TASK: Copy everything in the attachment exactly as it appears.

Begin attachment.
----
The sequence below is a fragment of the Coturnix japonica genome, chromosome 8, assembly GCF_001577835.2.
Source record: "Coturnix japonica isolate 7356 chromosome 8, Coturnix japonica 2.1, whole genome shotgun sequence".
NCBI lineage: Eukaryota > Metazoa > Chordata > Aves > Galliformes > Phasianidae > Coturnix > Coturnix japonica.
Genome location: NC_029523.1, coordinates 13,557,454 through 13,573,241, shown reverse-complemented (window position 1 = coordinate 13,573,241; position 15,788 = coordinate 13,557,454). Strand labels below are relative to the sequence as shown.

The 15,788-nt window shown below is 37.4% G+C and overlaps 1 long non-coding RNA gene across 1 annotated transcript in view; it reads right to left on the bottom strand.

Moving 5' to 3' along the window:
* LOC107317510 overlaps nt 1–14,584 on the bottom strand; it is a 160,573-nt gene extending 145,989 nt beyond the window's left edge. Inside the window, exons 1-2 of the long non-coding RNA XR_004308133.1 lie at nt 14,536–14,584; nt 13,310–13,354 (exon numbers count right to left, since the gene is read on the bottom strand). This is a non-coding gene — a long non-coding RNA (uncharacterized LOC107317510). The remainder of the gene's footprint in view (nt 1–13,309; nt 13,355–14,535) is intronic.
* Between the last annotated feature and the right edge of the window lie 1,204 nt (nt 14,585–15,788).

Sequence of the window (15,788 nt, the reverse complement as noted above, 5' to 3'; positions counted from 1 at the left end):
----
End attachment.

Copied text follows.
The sequence below is a fragment of the Coturnix japonica genome, chromosome 8, assembly GCF_001577835.2.
Source record: "Coturnix japonica isolate 7356 chromosome 8, Coturnix japonica 2.1, whole genome shotgun sequence".
NCBI lineage: Eukaryota > Metazoa > Chordata > Aves > Galliformes > Phasianidae > Coturnix > Coturnix japonica.
Genome location: NC_029523.1, coordinates 13,557,454 through 13,573,241, shown reverse-complemented (window position 1 = coordinate 13,573,241; position 15,788 = coordinate 13,557,454). Strand labels below are relative to the sequence as shown.

The 15,788-nt window shown below is 37.4% G+C and overlaps 1 long non-coding RNA gene across 1 annotated transcript in view; it reads right to left on the bottom strand.

Moving 5' to 3' along the window:
* LOC107317510 overlaps nt 1–14,584 on the bottom strand; it is a 160,573-nt gene extending 145,989 nt beyond the window's left edge. Inside the window, exons 1-2 of the long non-coding RNA XR_004308133.1 lie at nt 14,536–14,584; nt 13,310–13,354 (exon numbers count right to left, since the gene is read on the bottom strand). This is a non-coding gene — a long non-coding RNA (uncharacterized LOC107317510). The remainder of the gene's footprint in view (nt 1–13,309; nt 13,355–14,535) is intronic.
* Between the last annotated feature and the right edge of the window lie 1,204 nt (nt 14,585–15,788).

Sequence of the window (15,788 nt, the reverse complement as noted above, 5' to 3'; positions counted from 1 at the left end):